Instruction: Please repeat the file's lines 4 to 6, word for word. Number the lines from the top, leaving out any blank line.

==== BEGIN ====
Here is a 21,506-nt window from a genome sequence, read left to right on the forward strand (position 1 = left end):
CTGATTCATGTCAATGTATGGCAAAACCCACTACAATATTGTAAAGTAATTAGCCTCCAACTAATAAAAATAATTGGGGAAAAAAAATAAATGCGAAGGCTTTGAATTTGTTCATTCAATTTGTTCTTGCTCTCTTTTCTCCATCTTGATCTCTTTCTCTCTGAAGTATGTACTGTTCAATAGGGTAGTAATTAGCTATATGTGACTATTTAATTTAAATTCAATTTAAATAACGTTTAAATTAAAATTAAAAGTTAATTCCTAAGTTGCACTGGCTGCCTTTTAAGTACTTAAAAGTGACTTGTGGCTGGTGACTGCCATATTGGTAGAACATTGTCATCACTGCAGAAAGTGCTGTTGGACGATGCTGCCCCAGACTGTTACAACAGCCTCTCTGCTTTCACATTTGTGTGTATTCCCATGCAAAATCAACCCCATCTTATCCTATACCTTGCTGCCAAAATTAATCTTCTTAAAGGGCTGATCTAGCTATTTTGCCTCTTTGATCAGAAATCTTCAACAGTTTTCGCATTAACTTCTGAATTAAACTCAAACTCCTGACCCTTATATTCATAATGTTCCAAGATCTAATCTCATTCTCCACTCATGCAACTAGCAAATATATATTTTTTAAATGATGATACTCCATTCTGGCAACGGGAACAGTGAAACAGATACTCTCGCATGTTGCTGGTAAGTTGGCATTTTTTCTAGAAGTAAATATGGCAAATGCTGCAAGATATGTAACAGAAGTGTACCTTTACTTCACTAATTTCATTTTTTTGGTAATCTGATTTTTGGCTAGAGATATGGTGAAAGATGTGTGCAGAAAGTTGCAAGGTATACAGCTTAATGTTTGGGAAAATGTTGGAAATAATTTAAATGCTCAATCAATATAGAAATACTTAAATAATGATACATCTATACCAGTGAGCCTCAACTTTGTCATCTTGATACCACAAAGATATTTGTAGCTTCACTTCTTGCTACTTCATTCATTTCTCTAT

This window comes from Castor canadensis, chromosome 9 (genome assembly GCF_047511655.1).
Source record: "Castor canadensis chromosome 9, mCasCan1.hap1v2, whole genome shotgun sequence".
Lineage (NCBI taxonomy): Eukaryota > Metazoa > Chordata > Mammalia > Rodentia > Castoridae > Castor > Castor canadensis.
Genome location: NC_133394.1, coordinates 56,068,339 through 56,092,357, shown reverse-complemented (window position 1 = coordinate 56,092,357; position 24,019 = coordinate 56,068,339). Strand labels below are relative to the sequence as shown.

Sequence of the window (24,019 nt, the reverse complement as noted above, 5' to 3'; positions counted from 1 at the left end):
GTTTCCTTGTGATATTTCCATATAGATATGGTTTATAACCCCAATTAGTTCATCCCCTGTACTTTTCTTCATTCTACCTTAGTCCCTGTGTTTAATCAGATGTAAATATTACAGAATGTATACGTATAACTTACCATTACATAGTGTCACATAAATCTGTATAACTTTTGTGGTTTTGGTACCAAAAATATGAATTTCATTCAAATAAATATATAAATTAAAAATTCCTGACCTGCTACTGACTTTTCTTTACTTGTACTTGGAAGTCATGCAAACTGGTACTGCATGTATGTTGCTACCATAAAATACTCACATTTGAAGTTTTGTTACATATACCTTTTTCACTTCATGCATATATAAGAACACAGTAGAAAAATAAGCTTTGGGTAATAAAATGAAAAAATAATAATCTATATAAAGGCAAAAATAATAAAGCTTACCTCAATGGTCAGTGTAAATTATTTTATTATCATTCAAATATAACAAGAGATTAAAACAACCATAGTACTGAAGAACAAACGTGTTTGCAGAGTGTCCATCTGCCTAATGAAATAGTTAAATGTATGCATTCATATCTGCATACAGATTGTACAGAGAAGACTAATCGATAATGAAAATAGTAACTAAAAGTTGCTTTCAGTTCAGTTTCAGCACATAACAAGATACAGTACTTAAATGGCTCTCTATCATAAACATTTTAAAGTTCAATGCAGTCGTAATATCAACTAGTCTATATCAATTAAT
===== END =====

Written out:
Source record: "Castor canadensis chromosome 9, mCasCan1.hap1v2, whole genome shotgun sequence".
Lineage (NCBI taxonomy): Eukaryota > Metazoa > Chordata > Mammalia > Rodentia > Castoridae > Castor > Castor canadensis.
Genome location: NC_133394.1, coordinates 56,068,339 through 56,092,357, shown reverse-complemented (window position 1 = coordinate 56,092,357; position 24,019 = coordinate 56,068,339). Strand labels below are relative to the sequence as shown.